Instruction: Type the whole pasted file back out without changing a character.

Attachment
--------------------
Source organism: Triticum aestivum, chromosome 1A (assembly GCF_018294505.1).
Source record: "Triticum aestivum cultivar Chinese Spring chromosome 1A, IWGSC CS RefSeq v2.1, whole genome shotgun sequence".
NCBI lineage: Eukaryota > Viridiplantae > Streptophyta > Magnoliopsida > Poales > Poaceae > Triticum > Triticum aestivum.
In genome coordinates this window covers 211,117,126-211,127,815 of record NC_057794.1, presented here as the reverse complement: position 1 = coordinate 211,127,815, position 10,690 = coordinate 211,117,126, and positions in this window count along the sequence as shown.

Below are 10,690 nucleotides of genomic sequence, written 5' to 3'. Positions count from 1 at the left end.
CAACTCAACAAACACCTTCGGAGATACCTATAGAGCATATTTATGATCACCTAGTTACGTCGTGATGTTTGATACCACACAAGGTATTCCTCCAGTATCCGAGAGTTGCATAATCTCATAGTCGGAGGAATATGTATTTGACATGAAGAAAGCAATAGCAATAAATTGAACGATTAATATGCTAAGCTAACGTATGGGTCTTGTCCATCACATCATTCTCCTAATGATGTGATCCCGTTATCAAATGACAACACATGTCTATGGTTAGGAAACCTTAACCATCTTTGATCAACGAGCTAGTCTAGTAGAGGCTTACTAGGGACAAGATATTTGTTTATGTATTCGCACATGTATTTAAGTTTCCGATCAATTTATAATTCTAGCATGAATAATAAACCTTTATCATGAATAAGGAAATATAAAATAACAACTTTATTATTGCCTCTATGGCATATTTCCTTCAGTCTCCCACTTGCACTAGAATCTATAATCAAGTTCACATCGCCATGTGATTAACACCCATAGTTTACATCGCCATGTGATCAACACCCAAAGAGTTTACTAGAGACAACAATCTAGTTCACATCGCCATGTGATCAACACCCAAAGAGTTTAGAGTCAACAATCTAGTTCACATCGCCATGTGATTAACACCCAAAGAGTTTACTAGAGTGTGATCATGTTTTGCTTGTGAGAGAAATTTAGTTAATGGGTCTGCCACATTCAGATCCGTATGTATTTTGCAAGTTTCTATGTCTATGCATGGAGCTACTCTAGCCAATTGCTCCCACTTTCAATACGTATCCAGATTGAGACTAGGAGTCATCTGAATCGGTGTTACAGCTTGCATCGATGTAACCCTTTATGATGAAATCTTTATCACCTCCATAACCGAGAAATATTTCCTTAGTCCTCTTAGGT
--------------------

Source organism: Triticum aestivum, chromosome 1A (assembly GCF_018294505.1).
Source record: "Triticum aestivum cultivar Chinese Spring chromosome 1A, IWGSC CS RefSeq v2.1, whole genome shotgun sequence".
NCBI lineage: Eukaryota > Viridiplantae > Streptophyta > Magnoliopsida > Poales > Poaceae > Triticum > Triticum aestivum.
In genome coordinates this window covers 211,117,126-211,127,815 of record NC_057794.1, presented here as the reverse complement: position 1 = coordinate 211,127,815, position 10,690 = coordinate 211,117,126, and positions in this window count along the sequence as shown.

Below are 10,690 nucleotides of genomic sequence, written 5' to 3'. Positions count from 1 at the left end.
CAACTCAACAAACACCTTCGGAGATACCTATAGAGCATATTTATGATCACCTAGTTACGTCGTGATGTTTGATACCACACAAGGTATTCCTCCAGTATCCGAGAGTTGCATAATCTCATAGTCGGAGGAATATGTATTTGACATGAAGAAAGCAATAGCAATAAATTGAACGATTAATATGCTAAGCTAACGTATGGGTCTTGTCCATCACATCATTCTCCTAATGATGTGATCCCGTTATCAAATGACAACACATGTCTATGGTTAGGAAACCTTAACCATCTTTGATCAACGAGCTAGTCTAGTAGAGGCTTACTAGGGACAAGATATTTGTTTATGTATTCGCACATGTATTTAAGTTTCCGATCAATTTATAATTCTAGCATGAATAATAAACCTTTATCATGAATAAGGAAATATAAAATAACAACTTTATTATTGCCTCTATGGCATATTTCCTTCAGTCTCCCACTTGCACTAGAATCTATAATCAAGTTCACATCGCCATGTGATTAACACCCATAGTTTACATCGCCATGTGATCAACACCCAAAGAGTTTACTAGAGACAACAATCTAGTTCACATCGCCATGTGATCAACACCCAAAGAGTTTAGAGTCAACAATCTAGTTCACATCGCCATGTGATTAACACCCAAAGAGTTTACTAGAGTGTGATCATGTTTTGCTTGTGAGAGAAATTTAGTTAATGGGTCTGCCACATTCAGATCCGTATGTATTTTGCAAGTTTCTATGTCTATGCATGGAGCTACTCTAGCCAATTGCTCCCACTTTCAATACGTATCCAGATTGAGACTAGGAGTCATCTGAATCGGTGTTACAGCTTGCATCGATGTAACCCTTTATGATGAAATCTTTATCACCTCCATAACCGAGAAATATTTCCTTAGTCCTCTTAGGT